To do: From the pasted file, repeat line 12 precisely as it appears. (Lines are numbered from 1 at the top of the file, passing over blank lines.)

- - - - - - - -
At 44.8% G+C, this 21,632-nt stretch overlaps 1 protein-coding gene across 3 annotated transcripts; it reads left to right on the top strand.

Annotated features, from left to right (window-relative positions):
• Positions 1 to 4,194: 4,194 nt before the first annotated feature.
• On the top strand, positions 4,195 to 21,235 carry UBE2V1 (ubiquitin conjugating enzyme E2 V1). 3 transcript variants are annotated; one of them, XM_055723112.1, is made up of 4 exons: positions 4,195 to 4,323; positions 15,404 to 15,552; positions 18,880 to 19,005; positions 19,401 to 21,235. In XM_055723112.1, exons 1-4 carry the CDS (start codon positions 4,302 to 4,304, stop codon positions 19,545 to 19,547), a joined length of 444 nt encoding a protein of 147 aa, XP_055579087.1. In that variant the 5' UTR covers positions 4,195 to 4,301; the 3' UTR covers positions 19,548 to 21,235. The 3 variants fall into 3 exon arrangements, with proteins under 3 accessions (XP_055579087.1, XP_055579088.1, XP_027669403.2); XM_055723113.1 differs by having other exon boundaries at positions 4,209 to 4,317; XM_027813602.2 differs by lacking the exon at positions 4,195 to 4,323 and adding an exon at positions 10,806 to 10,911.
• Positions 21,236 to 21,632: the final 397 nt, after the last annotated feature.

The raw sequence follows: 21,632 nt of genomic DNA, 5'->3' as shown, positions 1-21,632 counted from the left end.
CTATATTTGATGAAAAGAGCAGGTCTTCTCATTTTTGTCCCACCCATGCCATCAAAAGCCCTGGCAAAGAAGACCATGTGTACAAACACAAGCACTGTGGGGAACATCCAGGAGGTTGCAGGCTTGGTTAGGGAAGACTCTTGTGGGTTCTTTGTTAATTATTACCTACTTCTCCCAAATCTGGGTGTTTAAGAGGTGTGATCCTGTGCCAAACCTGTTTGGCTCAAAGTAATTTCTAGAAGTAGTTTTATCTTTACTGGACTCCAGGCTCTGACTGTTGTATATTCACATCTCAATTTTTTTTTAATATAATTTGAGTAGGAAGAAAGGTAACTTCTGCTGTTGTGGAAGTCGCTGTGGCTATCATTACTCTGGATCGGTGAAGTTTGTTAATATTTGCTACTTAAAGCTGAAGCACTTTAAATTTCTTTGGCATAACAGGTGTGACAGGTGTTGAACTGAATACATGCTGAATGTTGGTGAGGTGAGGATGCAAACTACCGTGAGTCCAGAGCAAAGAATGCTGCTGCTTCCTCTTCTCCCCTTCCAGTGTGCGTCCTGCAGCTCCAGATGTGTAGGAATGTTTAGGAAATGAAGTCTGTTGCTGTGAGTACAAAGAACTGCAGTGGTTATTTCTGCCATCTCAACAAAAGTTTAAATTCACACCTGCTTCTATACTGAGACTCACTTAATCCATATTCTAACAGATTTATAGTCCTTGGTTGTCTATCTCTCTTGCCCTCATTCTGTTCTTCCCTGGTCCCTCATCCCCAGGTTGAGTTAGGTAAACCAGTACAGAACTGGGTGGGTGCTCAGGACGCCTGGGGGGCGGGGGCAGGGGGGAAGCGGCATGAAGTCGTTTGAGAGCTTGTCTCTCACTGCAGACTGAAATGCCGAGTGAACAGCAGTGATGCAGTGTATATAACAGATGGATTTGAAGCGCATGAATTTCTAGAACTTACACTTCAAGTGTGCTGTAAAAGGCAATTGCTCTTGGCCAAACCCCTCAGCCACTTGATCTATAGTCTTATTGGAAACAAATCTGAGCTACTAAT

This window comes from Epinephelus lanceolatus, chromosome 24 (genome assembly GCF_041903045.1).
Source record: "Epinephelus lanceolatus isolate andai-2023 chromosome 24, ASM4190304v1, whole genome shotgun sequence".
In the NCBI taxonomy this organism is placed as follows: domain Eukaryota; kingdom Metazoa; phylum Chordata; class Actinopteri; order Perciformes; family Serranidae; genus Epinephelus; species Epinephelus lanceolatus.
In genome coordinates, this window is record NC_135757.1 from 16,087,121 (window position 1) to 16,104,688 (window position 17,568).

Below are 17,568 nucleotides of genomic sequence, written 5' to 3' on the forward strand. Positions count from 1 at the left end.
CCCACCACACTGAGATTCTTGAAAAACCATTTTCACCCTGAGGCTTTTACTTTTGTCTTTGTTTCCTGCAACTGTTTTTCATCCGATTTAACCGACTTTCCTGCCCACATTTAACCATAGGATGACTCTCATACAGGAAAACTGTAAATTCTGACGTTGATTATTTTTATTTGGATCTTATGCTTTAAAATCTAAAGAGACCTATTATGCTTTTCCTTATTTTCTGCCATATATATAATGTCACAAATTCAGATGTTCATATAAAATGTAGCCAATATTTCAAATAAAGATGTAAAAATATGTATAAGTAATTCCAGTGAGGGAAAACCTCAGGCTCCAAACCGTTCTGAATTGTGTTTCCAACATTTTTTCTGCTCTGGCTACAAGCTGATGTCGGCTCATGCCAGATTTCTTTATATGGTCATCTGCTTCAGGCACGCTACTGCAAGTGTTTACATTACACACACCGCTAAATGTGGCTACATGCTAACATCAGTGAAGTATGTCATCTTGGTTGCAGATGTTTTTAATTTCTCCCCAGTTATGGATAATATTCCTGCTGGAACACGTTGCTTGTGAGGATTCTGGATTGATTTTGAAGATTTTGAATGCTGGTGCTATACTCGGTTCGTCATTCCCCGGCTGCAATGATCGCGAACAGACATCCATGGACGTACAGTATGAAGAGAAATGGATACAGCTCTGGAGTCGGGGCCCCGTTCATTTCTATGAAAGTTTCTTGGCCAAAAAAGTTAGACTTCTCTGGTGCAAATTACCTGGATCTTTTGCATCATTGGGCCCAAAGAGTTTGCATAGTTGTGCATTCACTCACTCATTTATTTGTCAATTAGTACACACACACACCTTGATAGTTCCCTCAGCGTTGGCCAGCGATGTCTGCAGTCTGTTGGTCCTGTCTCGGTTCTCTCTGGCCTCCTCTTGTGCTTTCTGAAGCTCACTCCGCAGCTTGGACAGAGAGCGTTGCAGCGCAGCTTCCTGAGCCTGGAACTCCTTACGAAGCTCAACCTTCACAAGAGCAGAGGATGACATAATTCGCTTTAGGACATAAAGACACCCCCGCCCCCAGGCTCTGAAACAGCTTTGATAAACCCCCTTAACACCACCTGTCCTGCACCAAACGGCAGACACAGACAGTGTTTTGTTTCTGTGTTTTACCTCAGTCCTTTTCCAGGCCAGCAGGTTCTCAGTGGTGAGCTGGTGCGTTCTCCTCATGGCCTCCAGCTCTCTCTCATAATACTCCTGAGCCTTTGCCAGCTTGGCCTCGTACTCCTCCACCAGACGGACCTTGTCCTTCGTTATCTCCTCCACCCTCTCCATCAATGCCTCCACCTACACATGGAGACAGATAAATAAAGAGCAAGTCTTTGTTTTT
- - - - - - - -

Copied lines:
Below are 17,568 nucleotides of genomic sequence, written 5' to 3' on the forward strand. Positions count from 1 at the left end.